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In-App Developer Support

Mobile SDK 6.0 introduces several new screens in native apps for debugging during app development. These features usually do not require coding and are designed for debug builds.

The Dev Support dialog box is the launchpad for all available support screens. The dialog box presents only the options that are pertinent to the type of app you’re running. During debugging, you can access the Dev Support through a keyboard shortcut or gesture.

By default, these tools are enabled in debug builds only. However, if necessary, you can use an SDK call to enable or disable the tools in production builds.


To launch the Dev Support dialog box, use one of the following options.

  • Shake your physical device.
  • From the iOS Simulator menu, select Hardware | Shake Gesture.
  • When your app is running in the iOS Simulator, use the ^+Command+z keyboard shortcut.

Here’s the iOS screen.

Dev Support main screen for iOS


To launch the Dev Support dialog box, use one of the following options.

  • When your app is running in the Android emulator, use the Command+m (Mac) or Ctrl+m (Windows) keyboard shortcut.
  • In a system command shell, run: adb shell input keyevent 82

Here’s the Android screen.

Dev Support main screen for Android

If you require the Developer Support tools in production builds, set the property that indicates Dev Support is enabled. This use case is unusual.



Don’t forget to disable the feature before distributing your app to the public.

The Dev Support dialog box presents options based on the app type. In every case you get:

  • Show dev info—Brings up the dev info screen.
  • Logout—Logs out the current user. Useful when you’re getting started and have not yet had time to add a logout button or action into your UI.
  • Switch user—Switch to a different user. Useful when you are getting started and have not yet had time to add a switch user button or action into your UI.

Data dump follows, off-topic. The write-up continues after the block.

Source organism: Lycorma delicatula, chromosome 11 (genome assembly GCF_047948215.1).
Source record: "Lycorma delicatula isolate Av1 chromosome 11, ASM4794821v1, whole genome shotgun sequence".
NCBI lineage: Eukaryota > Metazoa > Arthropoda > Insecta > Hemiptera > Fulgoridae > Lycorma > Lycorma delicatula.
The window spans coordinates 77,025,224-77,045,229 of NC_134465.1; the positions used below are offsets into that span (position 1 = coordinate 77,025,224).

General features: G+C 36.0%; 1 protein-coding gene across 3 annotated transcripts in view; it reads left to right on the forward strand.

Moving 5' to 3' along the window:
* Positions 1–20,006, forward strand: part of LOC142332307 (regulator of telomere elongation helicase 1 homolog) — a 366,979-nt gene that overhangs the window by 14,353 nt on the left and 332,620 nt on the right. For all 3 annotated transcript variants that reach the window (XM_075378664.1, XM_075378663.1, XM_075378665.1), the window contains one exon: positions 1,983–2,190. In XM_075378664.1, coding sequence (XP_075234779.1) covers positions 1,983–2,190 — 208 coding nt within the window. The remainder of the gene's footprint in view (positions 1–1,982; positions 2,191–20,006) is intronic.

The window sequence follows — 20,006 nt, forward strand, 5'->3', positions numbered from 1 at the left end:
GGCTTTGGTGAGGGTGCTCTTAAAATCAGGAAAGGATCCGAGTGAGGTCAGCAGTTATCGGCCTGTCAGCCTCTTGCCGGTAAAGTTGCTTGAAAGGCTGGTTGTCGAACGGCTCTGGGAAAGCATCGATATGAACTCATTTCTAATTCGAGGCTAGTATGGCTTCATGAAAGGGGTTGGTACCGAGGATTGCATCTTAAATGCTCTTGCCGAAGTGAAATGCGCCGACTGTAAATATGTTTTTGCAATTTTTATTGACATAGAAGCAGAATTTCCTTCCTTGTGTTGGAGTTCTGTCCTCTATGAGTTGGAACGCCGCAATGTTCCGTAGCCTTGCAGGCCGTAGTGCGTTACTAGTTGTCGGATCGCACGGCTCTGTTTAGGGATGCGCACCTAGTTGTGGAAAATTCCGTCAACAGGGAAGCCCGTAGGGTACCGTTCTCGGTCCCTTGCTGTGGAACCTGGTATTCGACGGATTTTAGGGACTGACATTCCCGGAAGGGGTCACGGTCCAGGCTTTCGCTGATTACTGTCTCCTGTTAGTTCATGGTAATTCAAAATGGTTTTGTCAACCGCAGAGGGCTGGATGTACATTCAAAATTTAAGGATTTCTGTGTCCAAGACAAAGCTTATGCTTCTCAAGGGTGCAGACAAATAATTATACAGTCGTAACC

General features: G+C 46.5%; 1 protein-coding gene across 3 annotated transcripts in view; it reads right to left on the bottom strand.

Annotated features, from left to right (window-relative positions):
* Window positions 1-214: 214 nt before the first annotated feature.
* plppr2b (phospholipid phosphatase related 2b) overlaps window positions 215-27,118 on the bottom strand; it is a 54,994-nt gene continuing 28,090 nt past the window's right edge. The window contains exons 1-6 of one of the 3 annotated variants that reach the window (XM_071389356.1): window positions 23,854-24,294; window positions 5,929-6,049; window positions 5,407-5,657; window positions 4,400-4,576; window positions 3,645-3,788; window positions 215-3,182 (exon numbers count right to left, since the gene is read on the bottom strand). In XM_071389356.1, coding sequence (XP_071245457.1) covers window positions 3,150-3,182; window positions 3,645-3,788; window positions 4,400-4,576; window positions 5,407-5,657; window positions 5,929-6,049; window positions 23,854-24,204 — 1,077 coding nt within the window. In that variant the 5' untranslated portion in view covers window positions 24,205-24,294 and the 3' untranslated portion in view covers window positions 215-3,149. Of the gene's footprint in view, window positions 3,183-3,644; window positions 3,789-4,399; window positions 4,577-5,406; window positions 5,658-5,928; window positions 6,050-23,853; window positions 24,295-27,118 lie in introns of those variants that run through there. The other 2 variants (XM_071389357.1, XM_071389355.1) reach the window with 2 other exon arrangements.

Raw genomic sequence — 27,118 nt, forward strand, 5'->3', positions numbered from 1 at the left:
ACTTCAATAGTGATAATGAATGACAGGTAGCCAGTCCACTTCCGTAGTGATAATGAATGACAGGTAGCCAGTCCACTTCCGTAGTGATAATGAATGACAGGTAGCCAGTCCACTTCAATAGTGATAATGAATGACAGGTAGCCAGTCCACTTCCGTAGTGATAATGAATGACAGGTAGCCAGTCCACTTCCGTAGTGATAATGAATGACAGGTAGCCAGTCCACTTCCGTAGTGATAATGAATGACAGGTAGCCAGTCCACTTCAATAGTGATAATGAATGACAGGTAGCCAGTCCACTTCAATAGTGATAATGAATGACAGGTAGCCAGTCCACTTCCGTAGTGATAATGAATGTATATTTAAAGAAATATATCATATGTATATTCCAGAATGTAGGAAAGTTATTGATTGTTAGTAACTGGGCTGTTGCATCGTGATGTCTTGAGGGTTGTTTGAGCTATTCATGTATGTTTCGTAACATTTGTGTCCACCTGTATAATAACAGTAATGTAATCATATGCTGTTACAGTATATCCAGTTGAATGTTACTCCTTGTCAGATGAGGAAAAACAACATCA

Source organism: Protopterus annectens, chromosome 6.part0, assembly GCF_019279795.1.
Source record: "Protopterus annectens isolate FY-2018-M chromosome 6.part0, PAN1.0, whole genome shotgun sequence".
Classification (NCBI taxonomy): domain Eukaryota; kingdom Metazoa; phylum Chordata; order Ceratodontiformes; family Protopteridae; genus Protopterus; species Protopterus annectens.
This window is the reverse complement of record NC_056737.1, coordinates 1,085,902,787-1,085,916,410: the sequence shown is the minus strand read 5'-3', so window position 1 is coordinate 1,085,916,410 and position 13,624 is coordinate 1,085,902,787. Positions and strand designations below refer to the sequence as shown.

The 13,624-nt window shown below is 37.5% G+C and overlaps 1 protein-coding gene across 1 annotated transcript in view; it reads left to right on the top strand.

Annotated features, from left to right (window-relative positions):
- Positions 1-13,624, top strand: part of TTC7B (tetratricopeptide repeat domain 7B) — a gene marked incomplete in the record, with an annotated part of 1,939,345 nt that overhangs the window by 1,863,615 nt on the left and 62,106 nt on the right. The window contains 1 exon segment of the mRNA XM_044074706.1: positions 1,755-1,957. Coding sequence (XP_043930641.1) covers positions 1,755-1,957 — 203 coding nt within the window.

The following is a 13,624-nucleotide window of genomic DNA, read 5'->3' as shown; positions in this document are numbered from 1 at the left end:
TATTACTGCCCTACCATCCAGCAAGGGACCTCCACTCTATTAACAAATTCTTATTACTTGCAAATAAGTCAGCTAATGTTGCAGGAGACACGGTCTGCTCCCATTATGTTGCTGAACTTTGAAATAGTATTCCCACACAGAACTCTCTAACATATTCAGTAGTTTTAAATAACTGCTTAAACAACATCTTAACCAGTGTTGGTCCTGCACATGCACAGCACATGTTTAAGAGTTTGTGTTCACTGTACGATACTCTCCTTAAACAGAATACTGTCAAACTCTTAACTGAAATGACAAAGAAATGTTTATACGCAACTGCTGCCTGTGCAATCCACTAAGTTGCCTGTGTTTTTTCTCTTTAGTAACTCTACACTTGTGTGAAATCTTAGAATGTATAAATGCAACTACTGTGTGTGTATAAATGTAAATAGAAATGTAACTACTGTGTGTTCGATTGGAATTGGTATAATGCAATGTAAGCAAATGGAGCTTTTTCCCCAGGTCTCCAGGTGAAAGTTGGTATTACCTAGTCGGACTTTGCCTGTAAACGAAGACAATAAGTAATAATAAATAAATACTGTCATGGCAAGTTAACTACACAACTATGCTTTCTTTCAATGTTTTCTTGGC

• Inspect Key-Value Store—Lets you inspect values stored in the encrypted key-value store.
If your application uses SmartStore, you also see:

Inspect SmartStore—Displays the SmartStore inspector screen.

SmartStore inspector is useful during development because it decrypts the data for display purposes. This decryption applies only to the inspector display—data remains encrypted on disk.

If your application is a React Native application, you also see:

React native dev support—The React Native dev menu.

The Dev Info screen shows a collection of information about the app, its configuration, and so on, based on the app type. In every case you get:

  • SDK version
  • App type
  • User agent
  • Native browser for login enabled (indicates whether advanced authentication is configured)
  • Identity Provider login enabled (indicates whether the app can use another app to provide login)
  • Current user
  • Authenticated users
  • Boot config settings
  • Managed (indicates whether the app is managed)
  • Managed preferences (app settings pushed to the app by the MDM provider, if applicable)

For SmartStore apps, you get the following additional information:

  • SQLCipher version
  • SQLCipher compile options
  • Names of user stores
  • Names of global stores

The SmartStore Inspector screen is a legacy feature that lets user see a list of SmartStore soups and their indices, and run custom queries. In Mobile SDK 6.0, this screen adds a store picker that lets you choose which global or user store to inspect.

The Dev Info screen gets the information shown in its screen from a method named getDevSupportInfos in SalesforceSDKManager. Some subclasses of SalesforceSDKManager override this method. To show your own custom information, you can also override it. To do so, implement a subclass of SalesforceSDKManager, override the method, and use it in your application.